The Minister has asked me to address the specific issues the Senator raised regarding the terms of reference of the tribunal and legal representation for the McBrearty family. The McBrearty family have initiated a number of civil actions in the High Court for damages arising from events in County Donegal and, to the best of my knowledge, have full and adequate legal representation for those proceedings. As regard the Morris tribunal of inquiry, the onus to establish the facts and inquire into the matters in question falls on the tribunal. Nevertheless, tribunals of inquiry have the right to authorise legal representation for any person appearing. This is done, in particular, where a person's good name may be called into question. The Morris tribunal has, on application to it, granted representation for 67 persons or bodies, including the McBrearty family.
The question of costs is determined by the Tribunals of Inquiry (Evidence) Acts 1921 to 2002 which allow a tribunal which is of the opinion that, having regard to findings in all other relevant matters, there are sufficient reasons rendering it equitable to do so to order the whole or part of the costs of representation of a person appearing before it to be paid. A tribunal, when determining whether costs should be paid, may take into account failure to co-operate or provide assistance for or knowingly giving false or misleading information to the tribunal. In effect, therefore, the reasonable legal costs of participants are effectively guaranteed in advance provided the persons concerned co-operate with the tribunal, although actual payments are not made in advance.
I understand we cannot show favouritism to any particular individuals, nor can we prejudge the case of individuals. Equity requires that all parties to the tribunal be treated equally. To cover in advance the reasonable legal costs of all parties would be to pre-empt the power of the tribunal not to award costs to those who do not co-operate and undermine its greatest power in its search for the truth. The truth, after all, is what the tribunal is about. Counsel for the tribunal has already made it clear that establishing the truth in the Donegal affair will be of particular difficulty and I will not support any proposal that may hinder the tribunal in carrying out the tasks assigned to it by both Houses of the Oireachtas
Both Houses of the Oireachtas passed a resolution on 28 March 2002 providing for the establishment of a tribunal under the Tribunal of Inquiry Act to inquire urgently into certain defined matters of urgent public importance relating to complaints regarding some gardaí of the Donegal division. These defined matters constitute the terms of reference of the tribunal and are based on the recommendations of a senior counsel who was nominated by the Bar Council and examined all the relevant papers held by the Garda Síochána, the Department and the Garda Complaints Board.
There are two methods of amending the terms of reference of a sitting tribunal which are set out in the Tribunal of Inquiry (Evidence) (Amendment) (No. 2) Act 1998. One provides for the tribunal to request such an amendment. If this happens, the Minister must amend the instrument establishing the tribunal provided an appropriate resolution is passed by both Houses of the Oireachtas. In effect, if the tribunal takes the initiative and is supported by the Houses of the Oireachtas, the Minister has a passive role and must amend the instrument accordingly.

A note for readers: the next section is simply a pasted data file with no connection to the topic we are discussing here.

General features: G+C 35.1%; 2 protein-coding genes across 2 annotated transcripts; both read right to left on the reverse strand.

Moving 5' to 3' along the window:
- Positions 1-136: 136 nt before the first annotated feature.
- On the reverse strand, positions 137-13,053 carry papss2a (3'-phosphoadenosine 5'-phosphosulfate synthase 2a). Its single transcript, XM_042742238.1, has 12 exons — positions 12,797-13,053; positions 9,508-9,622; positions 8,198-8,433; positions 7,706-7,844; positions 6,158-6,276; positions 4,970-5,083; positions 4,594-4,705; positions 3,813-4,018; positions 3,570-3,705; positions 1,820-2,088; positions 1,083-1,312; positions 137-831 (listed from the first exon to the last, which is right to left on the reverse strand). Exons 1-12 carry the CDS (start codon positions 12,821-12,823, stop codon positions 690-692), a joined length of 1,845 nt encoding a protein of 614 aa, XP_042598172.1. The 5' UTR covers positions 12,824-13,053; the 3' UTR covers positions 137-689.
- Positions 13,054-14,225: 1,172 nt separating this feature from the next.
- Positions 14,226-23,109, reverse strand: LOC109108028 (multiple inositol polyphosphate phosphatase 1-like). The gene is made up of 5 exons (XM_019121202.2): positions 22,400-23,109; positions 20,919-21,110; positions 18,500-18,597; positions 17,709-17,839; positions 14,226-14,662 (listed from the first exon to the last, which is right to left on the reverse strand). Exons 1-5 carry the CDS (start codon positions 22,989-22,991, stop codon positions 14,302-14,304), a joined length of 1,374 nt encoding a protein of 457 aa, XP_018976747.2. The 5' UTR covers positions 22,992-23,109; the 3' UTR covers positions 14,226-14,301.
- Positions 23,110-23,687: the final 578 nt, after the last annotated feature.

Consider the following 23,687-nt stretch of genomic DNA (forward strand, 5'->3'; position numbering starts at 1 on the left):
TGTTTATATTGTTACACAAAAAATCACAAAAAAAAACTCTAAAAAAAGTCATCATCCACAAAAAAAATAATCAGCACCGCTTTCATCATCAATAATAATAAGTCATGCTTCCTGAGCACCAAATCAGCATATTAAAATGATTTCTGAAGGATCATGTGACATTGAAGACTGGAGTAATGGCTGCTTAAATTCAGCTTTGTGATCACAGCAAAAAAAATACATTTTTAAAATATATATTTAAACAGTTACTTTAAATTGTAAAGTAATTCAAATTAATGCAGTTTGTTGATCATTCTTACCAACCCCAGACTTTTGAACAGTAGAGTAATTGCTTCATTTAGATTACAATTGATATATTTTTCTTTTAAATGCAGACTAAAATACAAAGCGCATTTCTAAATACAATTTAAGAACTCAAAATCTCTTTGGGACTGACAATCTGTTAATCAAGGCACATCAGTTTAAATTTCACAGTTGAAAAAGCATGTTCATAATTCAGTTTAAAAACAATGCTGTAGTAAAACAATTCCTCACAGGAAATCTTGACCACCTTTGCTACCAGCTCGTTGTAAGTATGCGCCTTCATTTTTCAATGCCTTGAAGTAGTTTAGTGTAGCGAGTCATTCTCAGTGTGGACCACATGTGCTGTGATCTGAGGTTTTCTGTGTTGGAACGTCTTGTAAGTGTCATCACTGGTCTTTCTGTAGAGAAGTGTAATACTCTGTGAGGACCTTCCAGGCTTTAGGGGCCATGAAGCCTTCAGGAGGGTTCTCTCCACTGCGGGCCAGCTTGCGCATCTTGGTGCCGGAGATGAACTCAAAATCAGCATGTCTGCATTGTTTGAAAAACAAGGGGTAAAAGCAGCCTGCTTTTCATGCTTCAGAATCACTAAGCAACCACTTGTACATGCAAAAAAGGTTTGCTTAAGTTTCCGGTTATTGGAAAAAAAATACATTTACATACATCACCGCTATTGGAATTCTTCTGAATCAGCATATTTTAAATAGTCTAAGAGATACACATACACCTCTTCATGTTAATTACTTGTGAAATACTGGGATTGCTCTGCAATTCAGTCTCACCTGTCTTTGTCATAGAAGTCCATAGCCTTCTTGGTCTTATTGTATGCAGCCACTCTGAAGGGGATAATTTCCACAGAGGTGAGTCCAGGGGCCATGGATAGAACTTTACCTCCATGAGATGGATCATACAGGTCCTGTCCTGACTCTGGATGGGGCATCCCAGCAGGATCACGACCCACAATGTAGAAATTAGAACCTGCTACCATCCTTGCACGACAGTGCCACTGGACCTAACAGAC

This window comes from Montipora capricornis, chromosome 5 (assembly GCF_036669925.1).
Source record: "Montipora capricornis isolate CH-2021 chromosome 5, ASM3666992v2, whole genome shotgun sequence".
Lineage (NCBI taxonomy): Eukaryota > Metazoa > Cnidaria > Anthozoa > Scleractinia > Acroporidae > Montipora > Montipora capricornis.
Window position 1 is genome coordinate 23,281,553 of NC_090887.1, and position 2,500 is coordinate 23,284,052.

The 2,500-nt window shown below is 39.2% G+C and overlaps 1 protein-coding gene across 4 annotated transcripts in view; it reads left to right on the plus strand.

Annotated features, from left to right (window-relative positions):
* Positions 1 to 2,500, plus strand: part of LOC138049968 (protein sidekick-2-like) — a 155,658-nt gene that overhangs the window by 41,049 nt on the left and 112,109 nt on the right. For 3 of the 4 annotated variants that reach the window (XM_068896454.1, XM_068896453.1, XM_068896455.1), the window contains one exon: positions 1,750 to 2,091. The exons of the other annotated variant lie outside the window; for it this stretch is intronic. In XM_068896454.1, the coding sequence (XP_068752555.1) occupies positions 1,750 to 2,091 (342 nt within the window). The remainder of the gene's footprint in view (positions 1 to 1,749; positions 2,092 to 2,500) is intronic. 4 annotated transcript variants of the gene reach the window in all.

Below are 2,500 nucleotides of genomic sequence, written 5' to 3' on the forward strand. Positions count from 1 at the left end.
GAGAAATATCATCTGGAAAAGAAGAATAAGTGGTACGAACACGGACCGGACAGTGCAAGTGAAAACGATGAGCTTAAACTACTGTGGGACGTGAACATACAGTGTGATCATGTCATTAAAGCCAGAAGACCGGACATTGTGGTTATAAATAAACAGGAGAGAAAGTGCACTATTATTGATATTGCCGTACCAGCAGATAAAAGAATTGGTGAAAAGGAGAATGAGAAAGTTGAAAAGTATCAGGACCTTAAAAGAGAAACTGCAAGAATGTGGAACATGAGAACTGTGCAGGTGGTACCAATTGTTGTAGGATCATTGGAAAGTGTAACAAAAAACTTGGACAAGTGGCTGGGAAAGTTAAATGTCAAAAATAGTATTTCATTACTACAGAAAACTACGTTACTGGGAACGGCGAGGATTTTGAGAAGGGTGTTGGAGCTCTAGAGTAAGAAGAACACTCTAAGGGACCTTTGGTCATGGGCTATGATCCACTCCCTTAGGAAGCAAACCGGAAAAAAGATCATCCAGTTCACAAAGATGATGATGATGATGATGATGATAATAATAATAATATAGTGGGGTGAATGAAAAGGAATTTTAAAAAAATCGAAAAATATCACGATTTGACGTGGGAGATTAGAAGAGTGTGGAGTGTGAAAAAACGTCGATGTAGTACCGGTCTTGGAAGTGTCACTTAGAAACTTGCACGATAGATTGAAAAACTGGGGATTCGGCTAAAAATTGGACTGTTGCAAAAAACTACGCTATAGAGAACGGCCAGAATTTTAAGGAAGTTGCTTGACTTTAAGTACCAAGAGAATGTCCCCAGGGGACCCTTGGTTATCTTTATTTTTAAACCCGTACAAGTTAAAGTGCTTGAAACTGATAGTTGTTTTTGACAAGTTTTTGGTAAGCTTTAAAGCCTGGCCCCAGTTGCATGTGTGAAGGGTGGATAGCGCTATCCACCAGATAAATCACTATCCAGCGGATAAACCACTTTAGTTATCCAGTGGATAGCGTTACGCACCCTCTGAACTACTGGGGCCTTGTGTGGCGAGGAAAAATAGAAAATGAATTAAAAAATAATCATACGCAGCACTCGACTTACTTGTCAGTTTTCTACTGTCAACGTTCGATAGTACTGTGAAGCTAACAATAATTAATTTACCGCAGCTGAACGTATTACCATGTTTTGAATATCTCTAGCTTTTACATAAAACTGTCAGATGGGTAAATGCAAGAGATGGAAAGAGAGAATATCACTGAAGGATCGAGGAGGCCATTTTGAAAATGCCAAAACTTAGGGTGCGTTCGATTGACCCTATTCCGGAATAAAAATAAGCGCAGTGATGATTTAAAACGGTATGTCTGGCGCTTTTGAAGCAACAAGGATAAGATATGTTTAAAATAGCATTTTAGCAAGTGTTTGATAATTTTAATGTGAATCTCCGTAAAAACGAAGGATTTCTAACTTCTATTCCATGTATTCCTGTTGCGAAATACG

The Act also provides for a second method which may be initiated by the Minister. He may ask the Attorney General to consult the tribunal and if it consents, he may amend the relevant instrument, provided an appropriate resolution is passed by both Houses of the Oireachtas. Either the tribunal or the Minister may initiate the process but in both cases it is clear that the tribunal, in effect, has the final say.
The question of extending the terms of reference was raised by certain parties with the tribunal which stated it could not possibly adjudicate on an application to extend the terms of reference unless material had been advanced as to the reason an extension should be sought. It indicated it would be willing to consider, in particular, arguments or submissions grounded on evidence but that a mere assertion or request for an extension of the terms of reference was not sufficient. At this stage the Minister is not aware of any grounds for amending the terms of reference. If the tribunal encounters any difficulties or new issues come to light, the matter can be reconsidered.
The existing terms of reference are not restrictive. It is a matter for the tribunal to determine how it carries out its tasks but it is open to it to examine the role of any and all State agencies in the matter specified in the terms of reference. In this regard, counsel for the tribunal is already in the process of interviewing all persons who held the office of Minister for Justice, Equality and Law Reform during the periods in question and that the Department of Justice, Equality and Law Reform has been asked, and is providing, statements for the tribunal on all the issues coming within the terms of reference as well as discovering all relevant documentation.